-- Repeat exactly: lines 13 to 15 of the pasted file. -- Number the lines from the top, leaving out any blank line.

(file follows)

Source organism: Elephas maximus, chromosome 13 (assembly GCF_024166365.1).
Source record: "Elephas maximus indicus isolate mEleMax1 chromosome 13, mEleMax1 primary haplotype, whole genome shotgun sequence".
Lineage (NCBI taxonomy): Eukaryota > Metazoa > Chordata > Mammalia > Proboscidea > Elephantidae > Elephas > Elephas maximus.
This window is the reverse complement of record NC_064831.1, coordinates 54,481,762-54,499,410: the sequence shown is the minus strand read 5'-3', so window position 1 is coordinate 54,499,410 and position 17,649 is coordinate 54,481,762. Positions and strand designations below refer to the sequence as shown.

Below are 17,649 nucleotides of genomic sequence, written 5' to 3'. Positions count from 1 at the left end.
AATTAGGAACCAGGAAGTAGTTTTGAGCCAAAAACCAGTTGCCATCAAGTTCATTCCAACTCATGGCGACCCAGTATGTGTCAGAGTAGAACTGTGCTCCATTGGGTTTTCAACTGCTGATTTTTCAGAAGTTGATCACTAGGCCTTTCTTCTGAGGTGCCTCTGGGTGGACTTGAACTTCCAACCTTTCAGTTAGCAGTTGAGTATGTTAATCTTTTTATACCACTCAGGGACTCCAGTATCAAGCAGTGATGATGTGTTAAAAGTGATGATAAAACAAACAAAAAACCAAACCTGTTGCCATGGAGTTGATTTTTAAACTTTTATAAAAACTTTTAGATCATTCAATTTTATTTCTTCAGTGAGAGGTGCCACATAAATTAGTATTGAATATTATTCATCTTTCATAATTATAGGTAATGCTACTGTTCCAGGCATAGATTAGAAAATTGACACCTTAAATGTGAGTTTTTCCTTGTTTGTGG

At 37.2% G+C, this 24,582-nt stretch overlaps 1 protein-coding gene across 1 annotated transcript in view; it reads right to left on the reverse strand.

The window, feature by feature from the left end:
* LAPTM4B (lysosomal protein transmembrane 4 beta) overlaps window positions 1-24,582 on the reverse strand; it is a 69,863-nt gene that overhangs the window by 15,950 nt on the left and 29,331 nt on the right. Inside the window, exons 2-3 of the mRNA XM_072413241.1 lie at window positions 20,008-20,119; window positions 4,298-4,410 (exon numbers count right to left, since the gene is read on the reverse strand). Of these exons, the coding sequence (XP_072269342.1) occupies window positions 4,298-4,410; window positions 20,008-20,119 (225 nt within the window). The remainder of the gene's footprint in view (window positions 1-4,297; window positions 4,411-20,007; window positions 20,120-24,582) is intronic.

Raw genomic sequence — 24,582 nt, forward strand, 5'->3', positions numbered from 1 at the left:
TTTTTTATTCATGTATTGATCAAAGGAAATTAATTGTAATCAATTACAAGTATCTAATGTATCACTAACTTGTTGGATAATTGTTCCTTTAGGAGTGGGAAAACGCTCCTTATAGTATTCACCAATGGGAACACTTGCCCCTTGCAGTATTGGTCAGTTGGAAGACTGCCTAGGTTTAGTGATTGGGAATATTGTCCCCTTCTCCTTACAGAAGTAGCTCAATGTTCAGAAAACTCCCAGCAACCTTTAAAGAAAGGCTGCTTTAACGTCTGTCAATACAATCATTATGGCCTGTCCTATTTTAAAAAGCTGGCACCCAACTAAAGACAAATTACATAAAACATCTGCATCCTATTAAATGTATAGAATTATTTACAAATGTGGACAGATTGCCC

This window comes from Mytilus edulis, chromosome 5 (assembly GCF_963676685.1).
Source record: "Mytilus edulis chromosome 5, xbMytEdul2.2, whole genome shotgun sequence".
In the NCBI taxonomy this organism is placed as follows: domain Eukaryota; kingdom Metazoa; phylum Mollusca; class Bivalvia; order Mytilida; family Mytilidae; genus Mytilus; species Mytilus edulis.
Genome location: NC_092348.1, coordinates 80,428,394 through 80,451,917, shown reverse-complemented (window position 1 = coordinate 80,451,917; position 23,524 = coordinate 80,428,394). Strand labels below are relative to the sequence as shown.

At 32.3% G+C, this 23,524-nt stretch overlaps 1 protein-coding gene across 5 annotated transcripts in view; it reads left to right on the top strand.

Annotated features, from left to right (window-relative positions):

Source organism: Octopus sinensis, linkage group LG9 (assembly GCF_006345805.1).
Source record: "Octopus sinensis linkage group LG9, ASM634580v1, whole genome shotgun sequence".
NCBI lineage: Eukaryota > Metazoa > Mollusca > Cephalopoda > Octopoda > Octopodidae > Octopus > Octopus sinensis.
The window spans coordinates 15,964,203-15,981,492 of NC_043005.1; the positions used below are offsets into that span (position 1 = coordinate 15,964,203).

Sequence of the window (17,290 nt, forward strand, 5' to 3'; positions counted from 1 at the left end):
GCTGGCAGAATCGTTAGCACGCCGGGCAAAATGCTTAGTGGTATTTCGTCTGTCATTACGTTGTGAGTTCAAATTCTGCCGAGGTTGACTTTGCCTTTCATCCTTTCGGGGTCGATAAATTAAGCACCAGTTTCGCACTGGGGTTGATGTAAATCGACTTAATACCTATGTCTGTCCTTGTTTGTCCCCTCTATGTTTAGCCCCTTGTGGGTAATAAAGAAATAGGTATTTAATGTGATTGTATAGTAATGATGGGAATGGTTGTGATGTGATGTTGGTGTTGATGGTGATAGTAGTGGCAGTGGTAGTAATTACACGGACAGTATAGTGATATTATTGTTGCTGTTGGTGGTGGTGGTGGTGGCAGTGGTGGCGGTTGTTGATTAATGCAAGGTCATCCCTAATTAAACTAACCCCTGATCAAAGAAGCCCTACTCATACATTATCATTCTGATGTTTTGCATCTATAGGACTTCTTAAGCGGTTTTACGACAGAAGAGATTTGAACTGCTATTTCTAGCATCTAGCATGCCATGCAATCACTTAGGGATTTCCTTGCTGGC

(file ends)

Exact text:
Source record: "Mytilus edulis chromosome 5, xbMytEdul2.2, whole genome shotgun sequence".
In the NCBI taxonomy this organism is placed as follows: domain Eukaryota; kingdom Metazoa; phylum Mollusca; class Bivalvia; order Mytilida; family Mytilidae; genus Mytilus; species Mytilus edulis.
Genome location: NC_092348.1, coordinates 80,428,394 through 80,451,917, shown reverse-complemented (window position 1 = coordinate 80,451,917; position 23,524 = coordinate 80,428,394). Strand labels below are relative to the sequence as shown.